Indeed, the Book of Job could not have been written if the Jewish God were like Odin, Thor, Apollo, Zeus, or even Athena. The God wouldn’t have been so mysterious, powerful, wise, moral, terrifying, disturbing, and yet somehow edifying too. The Book of Job was possible because of God’s awesome might, His presumed goodness, His apparent nihilistic streak, and His mysterious ways.(In some ways, it might be read as a story of the ‘prodigal god’. Just as the Prodigal Son was tired of the strictures of home and ventured off to find freedom but then returned all the wiser and genuinely appreciative of the value of home, maybe God needed a vacation from the burden of His perfectness and pull some devilish trick on mankind: revert to being like one of those terrifying nihilistic pagan gods, the source from which Jewish religion was built. There’s something terrifying about the Book of Job because the nature of God’s violence is different from their counterparts in earlier stories. Sure, one could argue that God went too far with the flood, but people had become nasty and loutish. Sure, God may have been overly harsh on Sodom and Gomorrah, but the fruitkins had gotten so out-of-control that they were even trying to make angels ‘squeal like a pig’. Sure, God commanded the Israelites to commit all sorts of horrors upon the pagan populations of Canaan, but like General Sherman said, "War is hell." As Rocky Balbao said, "ya gotta do what ya gotta do." Such is the nature of war. In contrast, the violence in the Book of Job seems utterly arbitrary and meaningless. Job was a devout man, and a better man could hardly be found anywhere. So, God should have loved and cherished him, but God bashed him real good, in some ways even worse than what Jesus got in THE PASSION OF THE CHRIST and Tuco in THE GOOD, THE BAD, AND THE UGLY aka THE PASSION OF TUCO. In previous acts of violence, God was often angry but also morally righteous. He was punishing mankind for its wickedness. But in the Book of Job, God is almost nihilistic like the pagan gods. Because there’s no element of moral justification in what God does to Job, it’s almost like He’s having fun like a big lazy cat with a terrified mouse. When God smote the fruitkins of Sodom and Gomorrah, He acted out of moral outrage because the homos were mooning Him. He was like a judge sentencing a criminal to death or a general dropping bombs on an enemy city. There was an element of moral or strategic necessity. God was doing His job as the executor of moral righteousness. But in the Book of Job, it’s as if He’s taken a vacation from His duties as the morally righteous God. As if He’s got nothing better to do, He decides to torment a good man, rather like a child tearing apart the wings of a butterfly or dragonfly just for the hell of it. So, it’s this vacation-from-duty element of the Book of Job that makes it like a ‘prodigal god’ story. And yet, just as the Prodigal Son had to be prodigal in order to gain a deeper meaning and return to the bosom of home, it’s as if God had to be ‘prodigal’ to gain deeper insights into Himself and also to allow humanity to gain deeper insight into Him. After all, God does come around to being the good God and He redresses the ‘wrongs’ by making Job’s life bountiful and filled with happiness again. In some ways, one could argue that the Book of Job presents God at His worst and most terrifying, and yet, as the characters say in THE WILD BUNCH, "I wouldn’t have it any other way." In some ways, the Book of Job is the linchpin of the Old Testament. The Old Testament without it would be like BLONDE ON BLONDE without "Visions of Johanna". Without it, we’d like the old lady in Wendy’s commercials demanding "where’s the beef?" There is a duality at the heart of the Book of Job that is, at once, primitive and high-concept. On one level, there’s the sense of a reversion to pagan amorality, but on another level there’s a sense of philosophical-ism beyond anything that had preceded it. Through most of the Bible, God is presented as a moral figure, which makes Him different from most amoral/nihilistic pagan gods but also somewhat limited in philosophical dimensions. After all, morality is about powerful sense of right and wrong felt in the heart & guts and buttressed by the power of laws & customs. In contrast, philosophy, which found its full flowering among the Ancient Greeks, seeks truths, meanings, and implications beyond the moral strictures and cultural prejudices of any given society. Philosophy questions the validity of what one feels is right and the veracity of the received truisms of a culture. Philosophy is more about ethics than morality, and it also probes into areas that go far beyond ethics, especially as there was no clear division among science, math, spirituality, and philosophy in the Ancient World. In one sense, God’s deed in the Book of Job seems arbitrary and thoughtless, not unlike the actions of so many pagan gods who liked to bash things for the hell of it in KING KONG VS GODZILLA fashion. And yet, in another way, God’s decision is rather like a high-concept philosophical experiment to probe into and ferret out the meaning of man’s relation to God. God watches Job rather coldly, rather like how a scientist might observe a dog or cat being subjected to agonizing experiments. [To a dog or cat subjected to such torment, it can only seem harrowing and terrifying. To them, it wouldn’t be any different from being tortured by a psychotic sadist, drunken Mexican, or vicious Korean. But veterinary researchers have done terrible things to dogs and cats in labs so as to learn a great deal so that methods could be developed to cure and treat millions of dogs and cats all over the world. In that sense, one could say the dogs and cats that were subjected to horrible experiments didn’t suffer-and-die-in-vain. Of course, the tragedy is they have no way of knowing, but it’s a fact that a scientist who uses horrible methods isn’t the same as a sadist who use similar methods. The scientist is trying to learn something and apply the truth for the higher good of future dogs and cats, whereas the sadist merely takes delight in the suffering of animals.] So, is God of the Book of Job like a pagan-bully god who enjoys the wanton freedom of doing as he pleases for-the-hell-of-it or is He like a cosmic philosopher carrying out an experiment to understand something deeper about the soul of man and thus His own soul as well since God is after all the product of man’s imagination? But then, if God is all-perfect and all-knowing, He wouldn’t have had to do Job what He did in order to learn something since He knows everything already. Then, one can argue that God carried out the experiment not for Himself but for humanity since only through the example of Job’s story could man gain a philosophical — rather than just a moral or spiritual — understanding of God. The Book of Job threatens the moral order of the Old Testament with a vision of God that is pagan-like, amoral, and arbitrary but ultimately comes around to a vision of God who, even when seeming most purposeless and pointless, has a deeper intention and design. It’s true enough that some of the greatest and most essential lessons of humanity have been learned through the worst kinds of tragedies, and in the 20th century, the Holocaust has added a profound new chapter to the Jewish experience. Though all Jews wish it had never have happened, they also know that something crucial would be missing in Jewish history and consciousness without it. Jews would like the Holocaust not to have happened but want to possess the value of the Holocaust. The tragedy is one cannot have one without the other. Same goes for World War II. We all wish it had never have taken place, and yet, it has become such an essential narrative of the 20th century — and even all of history — from which so many lessons and insights have been derived that we cannot conceive of our understanding of humanity and history without it. We want the valuable lesson without the horror, but some lessons are only availed through the horror, and in some ways, there is a necessity of horror since humans, by nature, are so apt to forget and fall into childish decadence or dissipation when times are good. Consider how so Americans thought they learned an eternal lesson when 9/11, but it wasn’t long before they became vapid and stupid again, not least because politicians exploited the tragedy to wage Wars for Israel. We don’t want to meet with tragedies, but we also know that there’s something essential about us that can only be attained through tragedies. It’s like what Theodore Roosevelt said of his feelings in relation to his departed wife: "only when you have been in the deepest valley can you know how magnificent it is to reach the highest mountain", a sentiment Nixon identified with in Oliver Stone’s film. In that sense, Book of Job is like a Necessary Horror, and perhaps, there’s something in us that craves to be reminded in such horrific manner, and that is partly the great appeal of horror movies, especially in a world where too many people have it so good, i.e. though a lot of people seem drawn to horror for cheap thrills, they could also be subconsciously craving for God and a powerful re-connection with reality via catharsis. It’s like the guy in THE DEVIL[story by M. Night Shyamalan] and Richard Gere’s character in MOTHMAN PROPHECIES regain their bearings only through the trial of horror. Without the Book of Job, the philosophical dimensions of the Old Testament might be reduced by a quarter or even half, and in some ways, one could argue it is the essence of the Rabbinical tradition as well the inspiration, even if subconscious, of what some might argue as the greatest works of modern fiction: THE TRIAL and THE CASTLE by Kafka. In no other story is God both so near and so distant. More than in any other Biblical story, we are brought into the something like the ‘mind’ of God as He tells Job of the vastness of His being and knowledge that man cannot even hope to fathom, let alone understand. God lets us in but keeps us out. It’s like effect with the camera where the lens zoom in while the camera pulls back. We are left with the question for the answer, but it is a special kind of question that keeps multiplying into more questions. In some ways, the character of Job seems to be the opposite of the arrogant fools who built the Tower of Babel that dared to reach and challenge the Heavens. Job dutifully kept his head close to the ground in dutiful obedience to God, but then, maybe the perfection of humility itself is a kind of pride and arrogance since, especially following the Original Sin and the Fall of Man, no man is supposed to be perfect. So, It’s damned if you do, damned if you do in a way. After the Fall, man is cursed for his imperfection but also for his near-perfection. But then, white folks should be familiar with this conundrum since no matter what they do to redeem themselves, Jews-as-the-god-race will always find some new ways to demean and denounce them. It’s like the guy in WHEN A MAN WHO LOVES A WOMAN with Alan Garcia and Meg Ryan. Like Job, he was so-very-good. Ever so understanding, supportive, and caring as a husband to his troubled wife, but then... that was his sin! He, as a stoic pillar of strrength, was so good and supportive that his wife came to rely on him than to stand on her own two feet. It was written by Al Franken the hideous Jew, and I guess he enjoyed playing god to his own private goy-as-Job. This is why we wanna smack Jews upside their heads. It’s like Cass the Ass Sunstein seeing us as guinea pigs to experiment on. Steven Pinker may be a bit more thoughtful and fair-minded but ultimately isn’t all that different. Anyway, because there’s no absolute certainty of meaning in the Old Testament — not least because of the Book of Job — , reading it is sort of like gambling in a casino, and maybe this is why so many Jews are crazy about gambling, especially running it, which gives them the power of god-of-money over us. Maybe if Jews die, they go to some casino in the sky where they can play the slots, roulette, or cards forever with the angels or something. Anyway, given the seemingly endless popularity of the Bible, maybe its appeal has something to do with release of body chemicals related to highs one gets from gambling. Gambling is addictive because there’s always the hope and chance of winning and winning again, and it seems that, more than any other book, there’s something about the Bible that makes its readers feel they’re playing for the jackpot of truth and meaning every time they read it. When people in churches yell "Hallelujah", you’d almost think they hit the jackpot at Caesar’s Palace.) The Book of Job raises the issue as to the apparent injustices of the world done to good people in a world in which God promised His blessings on those most loyal to Him. As Job was an obedient, devout, and humble man, it raises crucial questions about the way of God. After all, didn’t God say He would bless those who would honor Him? So, why was Job whupped so bad? God’s answer that isn’t really an answer is, at once, one of the most profound in history/spirituality and one of the biggest con-jobs one can imagine. It’s where truth and trickery have become interchangeable. (In one respect, the Book of Job addresses the ‘dark matter’ of Jewish cosmology. It’s like Albert Einstein couldn’t make his calculations work in relation to certain things about the cosmos and therefore proposed the notion of ‘dark energy’ to make his theory stick. Similarly, the Jewish theory of God, as powerful as it was, led to unsolvable problems in their experience of reality. This was less problematic among pagans since pagan gods weren’t all-powerful, all-good, and all-perfect. So, if things went wrong, pagans could live with it and say ‘shit happens’. Also, as pagans believed in multiple gods, the bad stuff could be done by nasty goods and good things could be done by good gods. And since some gods favored your people and other gods favored other peoples, you won some and lost some. Also, as pagan gods didn’t control everything, not everything that happened needed to be attributed to the gods. They could simply be the work of man. But Jews said there is one God, and He is the only God, and He is totally good, and His hand is behind everything; and if Jews keep up their end of the Covenant, God will use His power to protect Jews, favor Jews, and bless Jews. So, everything that happens in the world came to be associated with God and His power. Oftentimes, the theory of God seemed to be right. The wicked often did end up badly. The decadent fell by the wayside. When Jews lost their way, they became weak and feeble. When they were virtuous and sober, they would grow in strength. But there were areas that made little sense. Why did so many good people end up badly? Why did some terrible people gain great power and wealth? Why were they and their descendants favored by fortune when they were against God or not even of the Jewish faith and blood? And if God was indeed so powerful, why didn’t He stop wicked pagans from attacking and bashing Jews, indeed even when Jews were virtuous before the Lord? A more troubling interpretation was that if indeed God is all-powerful and behind everything, then even the horrific violence visited upon Jews by pagan peoples or natural disasters must be the work of God. If everything happens because God wills it, then even the worst things are the doings of God. But if God is so all-perfect, all-good, and all-powerful, why did He create such a world where so many seems crazy and arbitrary? The Jewish theory of God didn’t work in practice as promised in the Bible, so Jews needed a ‘dark energy’ side-theory to explain the way of the world at odds with God’s promise, and the Book of Job is, in some ways, that side-theory. In actual truth, when powerful pagans attacked Jews, Jews lost because they were weaker and there was no God to protect them. But such realization would have undermined the entire edifice of God. So, the Book of Job plays a neat Judo or Jew-do trick that makes believe that God sent the very forces that wrought havoc on Job and his family. Jews didn’t want to believe that there’s no God or that God couldn’t protect them from hostile peoples. So, why not have God as the sender of the hostile parties that attacked Job? That way, Jews could sustain the theory that their God is indeed the all-powerful agent behind everything. But while solving one problem, it created another one. While faith in God’s all-pervasive power was sustained, it also meant that God uses His power in ways that can be devastating to Jews, even a very good one like Job. But then why? And this is the unanswerable answerable in the Book of Job. Prior to the Book of Job, there was the hand of God to make the world, the eyes of God to see the world, the heart of God of love the world, the mouth of God to teach the world, and the fist of God to punish the world. With the Book of Job, there’s something like the mind of God, and the effect of our entry in it is like David Bowman’s funneling through the mystery of the extraterrestrials in 2001: A SPACE ODYSSEY. It is beyond the infinite but ludicrous too.) It’s God unveiling a bit of His infinite wisdom and concealing His innate contradiction... and maybe corruption as well. If indeed the logic of power is that power corrupts and that absolute power corrupts absolutely, then couldn’t one say that God is the most corrupt Being in the universe? In a way, God fulfills His Covenant since He blesses Job and restores the good life to him and provides him with a new family that he loves just as dearly as the earlier one, and yet, it’s also a terrible violation of the Covenant since God did horrible things to a good man. (To be sure, one could argue Job is especially or doubly blessed because of his horrible ordeal. If the bad stuff hadn’t happened to him, he would have only known his first wife and family. He would have lived and died as an content man but with only one view of reality. But because of what befell him and God’s eventual restoration of his fortunes, he has both the tragic memory of his earlier life with his first family as well as the joys found in the new one. After all, when he’s settled in with his second wife and family, aren’t they as valuable to him as the first wife and family had been? Would it have been better if the bad stuff never happened to him? In one sense, yes, because he dearly loved his first wife & family and will mourn their loss as long as he lives, but in another sense, no, because his new life with a new wife and family is no less meaningful to him. Because of the tragedy, Job is able to feel the love for two families: His earlier one as beautiful memory and the new one as living companions. The earlier one is no more but alive as memory in his heart, and there’s something precious and sacred about tragic remembrances. Nothing is sadder but nothing is as valuable as the memory of what has been lost. But there is the new family as well, one with no connection to the earlier one but as dear to Job. In a way, Job gains a valuable lesson about life by being pulled out of his comfort box. When we become accustomed to a certain situation, especially one that is accommodating and pleasing to us, we are likely to think it and only holds the meaning of life for us, and without it the meaning of our life would be lost. One might call it the idolatry of life. It’s like Oliver Barrett falls so love with Jenny in LOVE STORY that he cannot really love anyone else after she dies. He cannot move forward emotionally. Or, it’s like the character of MOTHMAN PROPHECIES whose trauma over the loss of his wife renders him incapable of starting a new emotional life. Though idolatry in the literal sense is about worship of man-made objects, we can become idolatrous with life itself. And perhaps, Job was idolatrous in this manner in believing that his life was perfect and deservingly so because he was so good in the eyes of God. But only God is perfect and permanent. Even things that seem perfect in life and love aren’t so, and one mustn’t fixate on them as the ONLY meaningful things in his/her life. In a way, the Book of Job is about soul-immigration from a fixed life to new one. Some people are so attached to their land, culture, and tradition that they cannot imagine any meaningful apart from it. They would rather die than go to another land or begin anew. Yet, others do make the journey and even though everything in their lives has been turned upside down, they discover a new life, new truths, and new meanings as valuable as the one they’d left behind or lost. It’s like in ROOTS where Kunta Kinte, for a long time, nurses his dreams of somehow returning to Africa as he cannot imagine a meaningful life without his father, mother, siblings, and tribesmen. But when he stares at his daughter born in the new land with a slave woman, he realizes he has something as valuable as all that he’d lost when he was torn away from his ancestral land. Perhaps, the Book of Job especially speaks to the nomadic nature of the Jews because they had to drop everything and begin all over again in yet new parts of the world. In doing so, they often felt as if they’d lost everything, but in finding meaning through new beginnings, they realized that the most essential thing is the power of life to begin anew again.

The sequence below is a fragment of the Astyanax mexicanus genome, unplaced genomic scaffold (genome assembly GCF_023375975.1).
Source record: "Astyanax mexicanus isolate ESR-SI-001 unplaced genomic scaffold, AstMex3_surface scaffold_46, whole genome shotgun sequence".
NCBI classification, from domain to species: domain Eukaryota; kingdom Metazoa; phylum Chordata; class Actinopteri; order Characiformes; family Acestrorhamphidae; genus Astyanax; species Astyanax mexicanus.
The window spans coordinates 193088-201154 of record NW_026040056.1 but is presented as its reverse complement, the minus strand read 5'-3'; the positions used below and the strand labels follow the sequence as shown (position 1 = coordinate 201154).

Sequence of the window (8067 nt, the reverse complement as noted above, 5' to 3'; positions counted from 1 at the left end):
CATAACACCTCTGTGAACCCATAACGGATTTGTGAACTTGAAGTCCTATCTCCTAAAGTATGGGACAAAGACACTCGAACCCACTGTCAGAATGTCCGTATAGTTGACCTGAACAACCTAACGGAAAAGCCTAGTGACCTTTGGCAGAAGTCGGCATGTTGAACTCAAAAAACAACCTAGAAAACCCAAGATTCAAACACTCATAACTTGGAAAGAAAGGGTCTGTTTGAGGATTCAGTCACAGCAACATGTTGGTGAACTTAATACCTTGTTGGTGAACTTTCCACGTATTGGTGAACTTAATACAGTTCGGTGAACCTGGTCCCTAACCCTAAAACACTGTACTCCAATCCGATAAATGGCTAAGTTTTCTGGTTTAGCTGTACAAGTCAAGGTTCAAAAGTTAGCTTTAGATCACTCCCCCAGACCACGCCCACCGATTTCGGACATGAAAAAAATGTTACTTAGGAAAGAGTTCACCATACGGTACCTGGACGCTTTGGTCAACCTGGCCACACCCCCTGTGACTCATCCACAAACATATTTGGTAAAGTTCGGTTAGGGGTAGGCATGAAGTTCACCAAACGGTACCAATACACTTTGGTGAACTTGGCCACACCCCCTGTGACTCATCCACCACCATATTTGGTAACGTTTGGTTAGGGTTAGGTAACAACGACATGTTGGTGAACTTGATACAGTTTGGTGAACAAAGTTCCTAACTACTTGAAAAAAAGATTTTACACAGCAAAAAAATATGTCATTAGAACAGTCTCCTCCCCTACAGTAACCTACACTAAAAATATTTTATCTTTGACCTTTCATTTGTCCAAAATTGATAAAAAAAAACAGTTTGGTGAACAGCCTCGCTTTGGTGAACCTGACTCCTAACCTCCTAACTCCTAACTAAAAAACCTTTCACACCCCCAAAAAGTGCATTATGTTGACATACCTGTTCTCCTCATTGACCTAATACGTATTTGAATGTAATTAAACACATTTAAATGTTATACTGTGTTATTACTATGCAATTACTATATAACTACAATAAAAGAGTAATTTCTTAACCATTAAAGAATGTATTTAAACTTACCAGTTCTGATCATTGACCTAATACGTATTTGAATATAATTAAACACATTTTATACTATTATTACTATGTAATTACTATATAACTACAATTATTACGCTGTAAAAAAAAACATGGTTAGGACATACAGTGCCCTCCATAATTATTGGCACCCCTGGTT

This process is both ‘revolutionary’ and ‘conservative’ for it requires a whole new start but along the blueprint of timeless truths bound with God. So, in that sense, the hopeful side of the Book of Job is the lesson that we shouldn’t ‘idolatrize’ life no matter how precious it may seem to us. In the end, what really matters is the power to go on despite everything than the position of illusory permanence. In this, the Book of Job challenges the conservative side of Judaism that hopes for the utopianism of the Promised Land where Jews can be happy and safe under the eyes of God forever. It instead suggests that the real power of Jews is their ability to start over again and find as much value in the new as in what they already have. And if God giveth and taketh away, there really is no other option in the long run as nothing is permanent or fixed. It’s like many people love their dogs or cats so much that they want to be with the same dog or cat forever. But dogs and cats die before their owners do. Sad as this is, if not for the deaths, people would never get new dogs and cats that, in time, become just as valuable as the departed ones. It’s like the Akira Kurosawa film MADADAYO where the teacher almost gives up on his life because his dear cat disappears one day and fails to return. But another one arrives, and though it can’t the console the teacher over the loss of the first one, it becomes as dear and valuable in time. While it’s natural for us to cling to what/whom are dear to us, every attachment blinds us to all other possibilities. Consider how a man or woman might consider his or her spouse to be The One, indeed the ONLY person he or she was meant to be with. But under different circumstances, he or she would have fixated in the same manner on another person. Or, in settling down in one place as the one and only place, we are likely to believe that we were meant to be in that place and nowhere else. But everything that seems certain, fateful, and necessary is also accidental and random because no one decides when or where he or she is born, and there are countless forces at work in the world that rolls our lives like dice. So, even when we meet someone that seems to The One we are meant to meet and be with forever — like how Bella Swann and Edward Cullen feel about one another in TWILIGHT — , it’s really all an accident. So, if God is indeed a ‘jealous God’, He may want to shake people out of doldrums of the conceit of life’s certainties. The only certainty should be God Himself. Everything and everyone else, however dear and precious they may seem, are grains of sand and dusts in the wind that could have been scattered and arranged in infinite variety of ways.) And yet, in using Job to demonstrate His truth, one could say God was bestowing a blessing on humanity. Because without someone like Job to suffer as he did, God couldn’t have demonstrated His truth with as much drama, eloquence, depth, and mystery. (In this sense, God is like Shakespeare of the cosmos. In order for Shakespeare to express something deep and dark about mankind, he had to create characters like King Lear who suffered hell on earth. If Shakespeare didn’t want any of his characters to suffer, his plays would have been very narrow and limited. Likewise, God as a ‘tragedician’ had to create powerful scenarios of life to draw out the deepest meanings of life. People like Richard Dawkins blame the writers of the Bible of presenting a violent and spiteful God that visits all sorts of horrors upon mankind, but they should really blame nature than the authors of the Bible. It was nature that produced asteroids-hitting-earth, volcanos, diseases, earthquakes, fiery infernos, hurricanes, floods, and etc. that scared the hell out of early man. It was nature that produced all sorts of dangerous animals that attacked man, and it was nature that created the aggressive and murderous ‘human nature’ of man. What religion did was to try make sense of all that natural sense. Since the great forces of nature was dangerous and since the soul-nature of man was so dark, it was only natural that religions that sought to explain the world of nature and man were also dark and fearsome.) Also, the Book of Job is one of the greatest blessings to the Jewish people since it instilled them with the power, will, and meaning to carry on against adversities. To that extent, Job’s suffering was his greatest blessing, notwithstanding the fact that he’s most certainly a fictional figure. If not for what God did to Job, he would be either a nonexistent or forgotten figure. Whether Job really existed or not, he represents the experiences, emotions, and questions of so many Jews, and in that sense, he is like one of those ‘based on a true story’ characters. He’s a ‘composite character’ of so many trials and ordeals of the Jews. And the story is especially prophetic and timeless in relation to Jewish history in the 20th century. After all, Holocaust is up there as one of the absolute horrors in human history, and yet, in a perverse yet profound way, it has also become the greatest blessing for modern Jews for it has elevated Jews to the status of a Holy People. It’s as ‘6 million’ little Jewish Jesuses died for the sins of mankind, and we must find our salvation through our devotion to the Jews as the god-race. That Jews derived profound lessons from the Holocaust, we cannot deny. And yet, just as the Book of Job hints at the corruption — however concealed — of the Jewish God, the Holocaust cult also suggests at the profound corruption of the Jews.